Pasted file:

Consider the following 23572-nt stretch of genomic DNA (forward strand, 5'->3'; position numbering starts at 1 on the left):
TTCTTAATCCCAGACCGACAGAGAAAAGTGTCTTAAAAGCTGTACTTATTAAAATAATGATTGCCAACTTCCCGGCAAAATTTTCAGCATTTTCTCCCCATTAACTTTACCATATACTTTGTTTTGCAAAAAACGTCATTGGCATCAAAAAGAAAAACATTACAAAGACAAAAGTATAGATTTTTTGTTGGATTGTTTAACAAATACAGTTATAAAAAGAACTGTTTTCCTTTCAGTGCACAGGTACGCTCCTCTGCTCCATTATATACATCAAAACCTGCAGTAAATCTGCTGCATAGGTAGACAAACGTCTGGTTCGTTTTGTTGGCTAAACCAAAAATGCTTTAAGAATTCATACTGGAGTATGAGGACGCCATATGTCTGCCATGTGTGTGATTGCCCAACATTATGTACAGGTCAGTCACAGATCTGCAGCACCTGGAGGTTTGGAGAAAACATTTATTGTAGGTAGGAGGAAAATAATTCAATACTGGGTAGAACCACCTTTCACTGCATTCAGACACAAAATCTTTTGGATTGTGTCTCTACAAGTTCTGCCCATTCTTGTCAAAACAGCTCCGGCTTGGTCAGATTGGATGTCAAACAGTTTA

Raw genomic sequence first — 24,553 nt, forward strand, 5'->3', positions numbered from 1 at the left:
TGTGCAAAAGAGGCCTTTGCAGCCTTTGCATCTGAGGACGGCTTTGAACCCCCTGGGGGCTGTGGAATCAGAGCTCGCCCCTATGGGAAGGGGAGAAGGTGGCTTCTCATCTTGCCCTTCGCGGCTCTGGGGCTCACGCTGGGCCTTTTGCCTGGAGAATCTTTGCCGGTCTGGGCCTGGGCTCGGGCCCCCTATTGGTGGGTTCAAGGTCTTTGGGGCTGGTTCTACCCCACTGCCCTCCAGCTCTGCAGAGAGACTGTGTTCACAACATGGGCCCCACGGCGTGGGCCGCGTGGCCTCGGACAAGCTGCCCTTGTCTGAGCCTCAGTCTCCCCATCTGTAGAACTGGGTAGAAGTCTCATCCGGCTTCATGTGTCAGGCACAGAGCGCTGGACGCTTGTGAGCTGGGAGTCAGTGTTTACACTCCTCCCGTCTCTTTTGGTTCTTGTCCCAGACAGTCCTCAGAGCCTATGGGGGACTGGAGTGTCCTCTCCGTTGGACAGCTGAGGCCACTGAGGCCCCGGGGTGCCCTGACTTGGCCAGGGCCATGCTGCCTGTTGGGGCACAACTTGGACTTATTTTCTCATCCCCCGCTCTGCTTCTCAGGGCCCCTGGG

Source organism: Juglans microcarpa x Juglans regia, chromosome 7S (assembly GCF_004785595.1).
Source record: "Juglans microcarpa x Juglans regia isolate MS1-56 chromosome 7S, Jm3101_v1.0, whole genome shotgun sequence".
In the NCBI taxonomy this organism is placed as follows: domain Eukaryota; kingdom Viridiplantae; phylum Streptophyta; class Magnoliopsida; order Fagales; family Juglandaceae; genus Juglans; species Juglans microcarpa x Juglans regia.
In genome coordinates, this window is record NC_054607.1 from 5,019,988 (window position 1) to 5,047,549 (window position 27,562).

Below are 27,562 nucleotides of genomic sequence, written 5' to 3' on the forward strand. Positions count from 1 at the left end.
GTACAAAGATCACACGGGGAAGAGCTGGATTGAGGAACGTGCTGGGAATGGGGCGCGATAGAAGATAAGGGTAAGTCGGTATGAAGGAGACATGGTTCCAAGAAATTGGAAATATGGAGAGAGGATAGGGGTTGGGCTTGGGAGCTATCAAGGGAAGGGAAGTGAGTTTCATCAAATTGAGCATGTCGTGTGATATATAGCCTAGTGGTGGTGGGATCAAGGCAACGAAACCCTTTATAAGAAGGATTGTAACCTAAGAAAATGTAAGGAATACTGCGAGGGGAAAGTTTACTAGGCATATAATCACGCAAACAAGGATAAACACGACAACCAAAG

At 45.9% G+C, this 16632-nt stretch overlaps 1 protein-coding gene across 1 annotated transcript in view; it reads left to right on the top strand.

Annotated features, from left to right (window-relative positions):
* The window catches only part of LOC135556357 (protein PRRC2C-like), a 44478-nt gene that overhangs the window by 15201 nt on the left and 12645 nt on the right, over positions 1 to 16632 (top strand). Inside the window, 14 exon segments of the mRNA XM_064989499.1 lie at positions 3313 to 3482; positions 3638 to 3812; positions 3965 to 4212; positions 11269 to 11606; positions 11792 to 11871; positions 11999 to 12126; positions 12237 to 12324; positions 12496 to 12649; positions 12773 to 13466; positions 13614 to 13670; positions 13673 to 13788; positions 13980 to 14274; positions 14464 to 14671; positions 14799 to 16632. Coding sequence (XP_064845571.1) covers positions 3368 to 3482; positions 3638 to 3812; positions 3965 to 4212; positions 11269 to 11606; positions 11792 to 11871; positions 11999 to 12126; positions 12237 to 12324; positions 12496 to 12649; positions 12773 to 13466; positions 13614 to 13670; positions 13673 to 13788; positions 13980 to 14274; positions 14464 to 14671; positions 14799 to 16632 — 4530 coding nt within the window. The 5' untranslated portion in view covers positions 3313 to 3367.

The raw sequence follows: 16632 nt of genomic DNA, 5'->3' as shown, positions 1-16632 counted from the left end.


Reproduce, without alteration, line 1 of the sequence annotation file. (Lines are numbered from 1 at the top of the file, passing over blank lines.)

Consider the following 23572-nt stretch of genomic DNA (forward strand, 5'->3'; position numbering starts at 1 on the left):